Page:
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March 21, 1936

The Spleen and Resistance

JAMA. 1936;106(12):1035. doi:10.1001/jama.1936.02770120067038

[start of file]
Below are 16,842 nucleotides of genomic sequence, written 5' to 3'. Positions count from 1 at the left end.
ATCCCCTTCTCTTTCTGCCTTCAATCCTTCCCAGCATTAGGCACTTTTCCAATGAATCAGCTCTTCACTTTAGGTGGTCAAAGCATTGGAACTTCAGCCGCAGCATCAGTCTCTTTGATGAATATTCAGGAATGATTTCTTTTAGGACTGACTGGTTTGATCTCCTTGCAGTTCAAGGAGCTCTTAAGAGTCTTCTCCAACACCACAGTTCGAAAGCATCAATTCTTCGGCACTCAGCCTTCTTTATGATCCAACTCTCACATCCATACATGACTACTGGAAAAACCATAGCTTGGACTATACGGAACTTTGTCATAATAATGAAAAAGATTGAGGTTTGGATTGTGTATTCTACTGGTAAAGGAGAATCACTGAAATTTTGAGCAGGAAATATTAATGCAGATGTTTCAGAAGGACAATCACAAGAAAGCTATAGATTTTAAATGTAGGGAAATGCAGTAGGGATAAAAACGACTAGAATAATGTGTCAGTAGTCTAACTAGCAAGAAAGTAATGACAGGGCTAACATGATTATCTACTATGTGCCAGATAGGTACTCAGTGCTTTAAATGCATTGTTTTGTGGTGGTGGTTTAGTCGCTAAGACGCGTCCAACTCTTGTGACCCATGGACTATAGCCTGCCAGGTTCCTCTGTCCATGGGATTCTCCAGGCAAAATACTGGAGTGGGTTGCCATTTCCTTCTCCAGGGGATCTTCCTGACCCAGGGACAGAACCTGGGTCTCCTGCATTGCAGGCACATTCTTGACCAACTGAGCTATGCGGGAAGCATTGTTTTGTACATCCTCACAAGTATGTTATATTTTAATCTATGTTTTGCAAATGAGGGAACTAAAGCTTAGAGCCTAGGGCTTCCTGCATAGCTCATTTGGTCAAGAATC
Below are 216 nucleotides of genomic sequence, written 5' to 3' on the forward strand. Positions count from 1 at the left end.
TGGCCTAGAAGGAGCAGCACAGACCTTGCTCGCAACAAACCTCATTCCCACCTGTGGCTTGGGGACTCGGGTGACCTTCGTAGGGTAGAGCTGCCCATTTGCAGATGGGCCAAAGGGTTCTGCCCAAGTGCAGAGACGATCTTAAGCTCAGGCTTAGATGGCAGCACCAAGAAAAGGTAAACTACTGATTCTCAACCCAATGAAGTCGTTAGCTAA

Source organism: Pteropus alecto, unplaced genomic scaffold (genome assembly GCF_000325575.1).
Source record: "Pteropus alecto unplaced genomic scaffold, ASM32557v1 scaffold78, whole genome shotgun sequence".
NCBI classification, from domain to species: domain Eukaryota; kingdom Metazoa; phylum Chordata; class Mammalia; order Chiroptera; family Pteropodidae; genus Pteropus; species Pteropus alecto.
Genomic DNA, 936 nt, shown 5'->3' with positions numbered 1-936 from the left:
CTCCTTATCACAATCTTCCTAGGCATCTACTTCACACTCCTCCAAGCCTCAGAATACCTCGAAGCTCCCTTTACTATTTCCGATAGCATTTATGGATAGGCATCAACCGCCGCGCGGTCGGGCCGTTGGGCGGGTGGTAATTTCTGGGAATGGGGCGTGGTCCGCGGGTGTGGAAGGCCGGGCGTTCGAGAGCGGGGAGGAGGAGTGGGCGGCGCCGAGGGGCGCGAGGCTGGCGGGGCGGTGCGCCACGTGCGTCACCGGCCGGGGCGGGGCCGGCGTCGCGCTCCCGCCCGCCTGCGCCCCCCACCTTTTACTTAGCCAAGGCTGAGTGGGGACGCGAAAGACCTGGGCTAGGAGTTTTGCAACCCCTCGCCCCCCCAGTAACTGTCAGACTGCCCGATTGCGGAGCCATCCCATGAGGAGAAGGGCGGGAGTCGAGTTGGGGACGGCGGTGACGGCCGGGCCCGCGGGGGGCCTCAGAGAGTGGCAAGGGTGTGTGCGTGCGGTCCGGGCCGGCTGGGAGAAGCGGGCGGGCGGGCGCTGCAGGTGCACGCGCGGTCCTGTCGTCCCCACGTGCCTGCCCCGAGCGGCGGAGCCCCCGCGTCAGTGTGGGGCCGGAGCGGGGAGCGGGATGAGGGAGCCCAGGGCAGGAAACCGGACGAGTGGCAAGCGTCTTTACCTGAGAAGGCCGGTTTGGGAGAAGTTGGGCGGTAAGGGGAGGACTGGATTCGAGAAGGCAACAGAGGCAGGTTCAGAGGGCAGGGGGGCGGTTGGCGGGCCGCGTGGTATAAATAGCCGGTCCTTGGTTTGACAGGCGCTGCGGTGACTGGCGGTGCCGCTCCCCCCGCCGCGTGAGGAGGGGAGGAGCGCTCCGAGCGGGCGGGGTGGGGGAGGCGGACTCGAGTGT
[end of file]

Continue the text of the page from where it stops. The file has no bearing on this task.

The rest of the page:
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One of the factors that determine the infectibility as well as the sequelae of infections in the human body has been constantly associated with the spleen and the reticulo-endothelial system. A fair amount of medical literature has been devoted to this interesting but evasive subject. The authors of this monograph have not only critically evaluated that literature but cite their own contributions in detail, which definitely add to our knowledge. Human as well as animal material has been utilized for study. The introductory chapter on anatomic considerations of the spleen is concise but adequate. Then follows a detailed consideration of the pathologic changes in the spleen in various types of infections of bacterial, virus, parasite and fungus origin. The functions of the spleen as an organ of macrophage tissue and antibody formation are next discussed and this material is correlated with changes after splenectomy. Each phase of the subject and

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